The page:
4. People Fun from spending time with friends where social emotions such as schadenfreude, amusement, naches, and gratitude.

    The similarity between Bartle’s taxonomy, Nick Yee’s Deadalus Project, and the 4 Keys indicates that we are getting closer to understanding what makes games fun.

    For those interested:
    Free white papers and presentations slides available here: http://xeodesign.com/whyweplaygames

    I’ll be talking about how to use these to use emotion to create viral distribution of games this year at GDC


    Game On!

    Nicole Lazzaro

  11. Tadhg Kelly says:

    So the question behind all of this for me is this: Are the attacks on Raph warranted on the basis that his theory is deeply flawed, or are they on the basis that the poster just doesn’t like the reductionism of a good theory. I suspect the latter.

    The reason I suspect so is that this is something that I’ve come across repeatedly in the last while, which is the unwillingness of developers (and designers in particular) to really break down their work into functioning fundamental parts. There’s a real urge among many to stick to an idea of inapproachable complexity rather than elegance, and it’s an emotional rather than rational argument. The designer doesn’t want to brooch the idea that the things that he works on are not in fact unique snowflakes, but are instead part of a set.

    This is, I think, self-destructive behaviour. It’s an attempt to cast creativity as a complex but solvable problem rather than a simple foundational one because in doing so the designer gets to not face up to an awful truth: Good games, like good everything else, are based on creative talent first and foremost.

    Making MMO’s is not complicated in the way of analysing thousands of player emotions and motivations through a blizzard of spreadsheets and studies. MMOs are generally pretty simple to understand, as are their motivations. What’s hard is coming up with a good idea, a fresh take, a new genre, an exciting spin, an elegant mechanic, all that sort of stuff. The stuff that doesn’t fall out of a model or a study much which captures the essential magic of the thing.

    Raph’s theory is so terrifying to game designers because what it actually says (and a few other theories like it) is that games are actually pretty simple, and that leaves them nowhere to hide. If the model of games is understood at least as a reasonable sarting point (and no model of any artform is ever 100% applicable – see Syd Field) then the focus is not the designer: He knows what the ground rules are. Now he has to actually have an idea. An original idea. And make it work.

  12. Richard says:

    Wow Eric, I’m impressed. It seems every person mentioned in the post came by to read your blog.

  13. Bryant says:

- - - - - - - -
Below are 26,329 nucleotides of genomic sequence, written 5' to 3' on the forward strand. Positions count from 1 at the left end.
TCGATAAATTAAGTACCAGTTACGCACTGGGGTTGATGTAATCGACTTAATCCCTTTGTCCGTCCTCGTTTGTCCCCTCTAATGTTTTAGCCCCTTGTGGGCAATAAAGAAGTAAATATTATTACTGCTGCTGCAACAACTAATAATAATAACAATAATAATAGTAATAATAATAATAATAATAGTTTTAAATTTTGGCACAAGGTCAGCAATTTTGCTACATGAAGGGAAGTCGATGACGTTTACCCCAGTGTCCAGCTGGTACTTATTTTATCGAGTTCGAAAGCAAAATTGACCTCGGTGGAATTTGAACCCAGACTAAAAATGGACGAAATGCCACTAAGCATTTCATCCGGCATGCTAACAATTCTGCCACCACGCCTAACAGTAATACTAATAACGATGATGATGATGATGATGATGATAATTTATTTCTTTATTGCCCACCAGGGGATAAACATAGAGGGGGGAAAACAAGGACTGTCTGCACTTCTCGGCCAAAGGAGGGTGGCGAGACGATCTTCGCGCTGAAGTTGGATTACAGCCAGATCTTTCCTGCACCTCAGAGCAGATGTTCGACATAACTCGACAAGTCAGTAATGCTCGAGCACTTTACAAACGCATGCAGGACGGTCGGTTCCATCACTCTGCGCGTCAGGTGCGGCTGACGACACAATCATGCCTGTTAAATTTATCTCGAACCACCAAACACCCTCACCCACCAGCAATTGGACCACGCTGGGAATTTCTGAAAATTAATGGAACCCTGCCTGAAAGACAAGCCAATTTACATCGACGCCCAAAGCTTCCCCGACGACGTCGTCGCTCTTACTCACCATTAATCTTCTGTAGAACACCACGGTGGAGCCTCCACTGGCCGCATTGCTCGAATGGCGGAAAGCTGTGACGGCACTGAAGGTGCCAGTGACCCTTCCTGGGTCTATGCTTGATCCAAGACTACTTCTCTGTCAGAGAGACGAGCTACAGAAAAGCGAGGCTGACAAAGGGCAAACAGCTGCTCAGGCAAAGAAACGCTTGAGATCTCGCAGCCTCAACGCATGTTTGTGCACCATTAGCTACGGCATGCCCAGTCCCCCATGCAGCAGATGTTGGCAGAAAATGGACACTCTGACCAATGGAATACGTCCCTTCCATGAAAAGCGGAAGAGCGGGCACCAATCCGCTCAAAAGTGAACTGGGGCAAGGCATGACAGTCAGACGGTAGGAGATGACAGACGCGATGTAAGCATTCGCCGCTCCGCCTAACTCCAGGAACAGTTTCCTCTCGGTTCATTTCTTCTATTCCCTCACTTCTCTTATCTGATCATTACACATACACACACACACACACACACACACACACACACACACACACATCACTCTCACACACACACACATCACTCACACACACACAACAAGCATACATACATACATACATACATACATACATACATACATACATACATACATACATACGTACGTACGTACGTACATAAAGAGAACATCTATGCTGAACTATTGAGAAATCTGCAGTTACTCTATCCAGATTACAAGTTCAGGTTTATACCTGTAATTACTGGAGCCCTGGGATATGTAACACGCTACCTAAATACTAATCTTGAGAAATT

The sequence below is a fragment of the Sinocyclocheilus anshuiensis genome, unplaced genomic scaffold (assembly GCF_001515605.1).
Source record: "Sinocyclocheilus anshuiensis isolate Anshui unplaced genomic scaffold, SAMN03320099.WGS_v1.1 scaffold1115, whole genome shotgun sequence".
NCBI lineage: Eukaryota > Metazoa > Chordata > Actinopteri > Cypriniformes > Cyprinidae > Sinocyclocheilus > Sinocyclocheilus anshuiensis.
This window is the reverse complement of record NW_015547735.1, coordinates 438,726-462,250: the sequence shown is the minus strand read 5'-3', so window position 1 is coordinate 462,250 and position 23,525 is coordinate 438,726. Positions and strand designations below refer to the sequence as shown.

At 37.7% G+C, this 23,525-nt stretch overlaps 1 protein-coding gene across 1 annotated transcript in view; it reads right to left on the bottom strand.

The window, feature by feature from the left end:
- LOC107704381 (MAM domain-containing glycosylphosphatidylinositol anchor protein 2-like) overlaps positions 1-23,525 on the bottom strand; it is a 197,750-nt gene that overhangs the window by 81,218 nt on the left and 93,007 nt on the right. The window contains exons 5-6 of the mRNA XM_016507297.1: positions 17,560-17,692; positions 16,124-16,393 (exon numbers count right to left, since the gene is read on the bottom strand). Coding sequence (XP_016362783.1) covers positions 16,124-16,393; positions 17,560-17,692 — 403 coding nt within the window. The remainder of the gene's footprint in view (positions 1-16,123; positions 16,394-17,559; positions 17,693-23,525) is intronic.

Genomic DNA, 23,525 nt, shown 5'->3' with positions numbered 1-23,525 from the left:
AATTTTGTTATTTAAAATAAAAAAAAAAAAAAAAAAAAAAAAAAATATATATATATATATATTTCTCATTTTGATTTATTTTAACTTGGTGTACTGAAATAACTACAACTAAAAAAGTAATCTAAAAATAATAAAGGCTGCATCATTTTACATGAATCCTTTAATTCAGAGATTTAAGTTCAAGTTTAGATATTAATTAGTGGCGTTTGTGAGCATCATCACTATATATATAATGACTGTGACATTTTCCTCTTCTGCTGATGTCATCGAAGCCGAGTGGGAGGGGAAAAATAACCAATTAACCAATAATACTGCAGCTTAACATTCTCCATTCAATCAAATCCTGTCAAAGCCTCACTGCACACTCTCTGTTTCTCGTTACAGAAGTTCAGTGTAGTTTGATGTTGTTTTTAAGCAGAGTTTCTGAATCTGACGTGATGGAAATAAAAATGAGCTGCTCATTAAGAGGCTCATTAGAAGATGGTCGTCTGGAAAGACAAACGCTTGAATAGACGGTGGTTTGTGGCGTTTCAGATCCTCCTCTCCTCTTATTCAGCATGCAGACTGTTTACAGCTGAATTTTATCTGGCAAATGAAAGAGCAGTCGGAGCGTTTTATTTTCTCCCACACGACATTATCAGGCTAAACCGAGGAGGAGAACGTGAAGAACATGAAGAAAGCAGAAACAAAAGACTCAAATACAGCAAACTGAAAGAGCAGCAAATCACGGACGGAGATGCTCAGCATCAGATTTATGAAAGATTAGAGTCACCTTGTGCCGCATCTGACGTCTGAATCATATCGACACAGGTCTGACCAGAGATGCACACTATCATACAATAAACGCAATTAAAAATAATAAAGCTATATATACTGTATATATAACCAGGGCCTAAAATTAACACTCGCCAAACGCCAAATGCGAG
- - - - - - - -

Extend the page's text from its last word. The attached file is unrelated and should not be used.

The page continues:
Wizards of the Coast did a survey of pen and paper roleplayers in 1999; the results are here. I think it matches Nick Yee’s work more closely than Bartle’s, and like Yee’s work, it has the advantage of being based on real survey work rather than on collected impressions.

  14. Eric says:

    Most of these are great points; it’s true that I succumbed to the typical blogger sin of being too aggressive when discussing things I dislike, but I can’t honestly say I’ll stop doing it … it’s the nature of the medium to get a LITTLE carried away.

    Tadhg Kelly’s comment makes me go “whut?”

    Bryant’s link makes me sad because it doesn’t seem to go to the results he talks about.

    Nicole’s link is really interesting stuff and I’m very appreciative that she dropped in to add it.

  15. Wolfshead says:

    I really enjoyed Raph’s book. I found it inspirational and unique. The diagrams and charts were also very helpful. When I first got started in the video game industry there were very few books on game design and most of them didn’t dare try to define “fun”; they would skirt around the subject.

    Just as you don’t see many books on how to write a great song — as a musician myself I find that notion absurd – you also don’t see many books that try to deconstruct the underpinnings of what “fun” is. Even if you disagree with him, we should give Raph top marks for at least having the courage to tackle this subject which has had the end result in provoking thought and discussion.

    I highly recommend his book to any aspiring game designers trying to break into the industry. The knowledge and theories inside the book helped to give me confidence when I discussed concepts like fun and challenge during the interview that landed my first job. I am better game designer because of his book.

  16. Bryant says:

    No, I was apparently a bad copy and paster. Sorry! I did not mean to lure people to my site. :(

    Try this one: http://www.seankreynolds.com/rpgfiles/gaming/BreakdownOfRPGPlayers.html (and feel free to edit the old link).

  17. Pingback: New site to me « Mental Meanderings